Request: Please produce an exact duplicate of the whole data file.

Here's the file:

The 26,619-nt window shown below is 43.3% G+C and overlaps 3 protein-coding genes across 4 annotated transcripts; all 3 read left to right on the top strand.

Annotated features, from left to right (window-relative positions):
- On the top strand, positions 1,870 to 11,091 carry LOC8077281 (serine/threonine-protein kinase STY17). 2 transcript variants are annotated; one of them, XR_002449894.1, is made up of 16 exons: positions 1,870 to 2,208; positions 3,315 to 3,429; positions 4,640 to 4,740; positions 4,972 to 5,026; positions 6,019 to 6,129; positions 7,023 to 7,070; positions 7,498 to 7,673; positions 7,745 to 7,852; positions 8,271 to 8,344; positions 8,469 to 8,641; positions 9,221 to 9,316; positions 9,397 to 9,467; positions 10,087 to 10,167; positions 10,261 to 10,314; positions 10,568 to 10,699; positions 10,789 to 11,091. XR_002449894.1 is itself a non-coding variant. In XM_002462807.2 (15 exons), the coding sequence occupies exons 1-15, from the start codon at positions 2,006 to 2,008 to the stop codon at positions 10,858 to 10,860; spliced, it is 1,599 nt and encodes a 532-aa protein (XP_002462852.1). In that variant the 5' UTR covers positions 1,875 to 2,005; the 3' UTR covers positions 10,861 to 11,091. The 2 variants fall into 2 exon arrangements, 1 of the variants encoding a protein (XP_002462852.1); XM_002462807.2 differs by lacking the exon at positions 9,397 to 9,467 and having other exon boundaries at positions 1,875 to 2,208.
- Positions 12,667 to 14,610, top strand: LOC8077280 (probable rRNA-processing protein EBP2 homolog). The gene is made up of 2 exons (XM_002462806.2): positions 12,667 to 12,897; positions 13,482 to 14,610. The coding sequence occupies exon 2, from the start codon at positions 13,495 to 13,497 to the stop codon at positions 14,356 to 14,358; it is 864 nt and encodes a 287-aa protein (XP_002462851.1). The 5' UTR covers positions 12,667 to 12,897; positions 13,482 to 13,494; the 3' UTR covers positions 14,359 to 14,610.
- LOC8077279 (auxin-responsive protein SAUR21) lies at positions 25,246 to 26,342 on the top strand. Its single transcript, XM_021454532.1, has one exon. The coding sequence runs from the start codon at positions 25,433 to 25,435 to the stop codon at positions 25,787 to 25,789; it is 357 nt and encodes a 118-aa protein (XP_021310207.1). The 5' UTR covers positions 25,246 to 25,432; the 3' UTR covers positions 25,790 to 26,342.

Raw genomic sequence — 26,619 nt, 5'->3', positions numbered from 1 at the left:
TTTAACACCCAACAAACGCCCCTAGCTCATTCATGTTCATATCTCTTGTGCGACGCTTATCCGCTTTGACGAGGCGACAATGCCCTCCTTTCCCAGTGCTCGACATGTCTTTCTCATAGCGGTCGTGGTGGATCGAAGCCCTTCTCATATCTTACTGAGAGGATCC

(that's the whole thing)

The 26,619-nt window shown below is 43.3% G+C and overlaps 3 protein-coding genes across 4 annotated transcripts; all 3 read left to right on the top strand.

Annotated features, from left to right (window-relative positions):
- On the top strand, positions 1,870 to 11,091 carry LOC8077281 (serine/threonine-protein kinase STY17). 2 transcript variants are annotated; one of them, XR_002449894.1, is made up of 16 exons: positions 1,870 to 2,208; positions 3,315 to 3,429; positions 4,640 to 4,740; positions 4,972 to 5,026; positions 6,019 to 6,129; positions 7,023 to 7,070; positions 7,498 to 7,673; positions 7,745 to 7,852; positions 8,271 to 8,344; positions 8,469 to 8,641; positions 9,221 to 9,316; positions 9,397 to 9,467; positions 10,087 to 10,167; positions 10,261 to 10,314; positions 10,568 to 10,699; positions 10,789 to 11,091. XR_002449894.1 is itself a non-coding variant. In XM_002462807.2 (15 exons), the coding sequence occupies exons 1-15, from the start codon at positions 2,006 to 2,008 to the stop codon at positions 10,858 to 10,860; spliced, it is 1,599 nt and encodes a 532-aa protein (XP_002462852.1). In that variant the 5' UTR covers positions 1,875 to 2,005; the 3' UTR covers positions 10,861 to 11,091. The 2 variants fall into 2 exon arrangements, 1 of the variants encoding a protein (XP_002462852.1); XM_002462807.2 differs by lacking the exon at positions 9,397 to 9,467 and having other exon boundaries at positions 1,875 to 2,208.
- Positions 12,667 to 14,610, top strand: LOC8077280 (probable rRNA-processing protein EBP2 homolog). The gene is made up of 2 exons (XM_002462806.2): positions 12,667 to 12,897; positions 13,482 to 14,610. The coding sequence occupies exon 2, from the start codon at positions 13,495 to 13,497 to the stop codon at positions 14,356 to 14,358; it is 864 nt and encodes a 287-aa protein (XP_002462851.1). The 5' UTR covers positions 12,667 to 12,897; positions 13,482 to 13,494; the 3' UTR covers positions 14,359 to 14,610.
- LOC8077279 (auxin-responsive protein SAUR21) lies at positions 25,246 to 26,342 on the top strand. Its single transcript, XM_021454532.1, has one exon. The coding sequence runs from the start codon at positions 25,433 to 25,435 to the stop codon at positions 25,787 to 25,789; it is 357 nt and encodes a 118-aa protein (XP_021310207.1). The 5' UTR covers positions 25,246 to 25,432; the 3' UTR covers positions 25,790 to 26,342.

Raw genomic sequence — 26,619 nt, 5'->3', positions numbered from 1 at the left:
TTTAACACCCAACAAACGCCCCTAGCTCATTCATGTTCATATCTCTTGTGCGACGCTTATCCGCTTTGACGAGGCGACAATGCCCTCCTTTCCCAGTGCTCGACATGTCTTTCTCATAGCGGTCGTGGTGGATCGAAGCCCTTCTCATATCTTACTGAGAGGATCC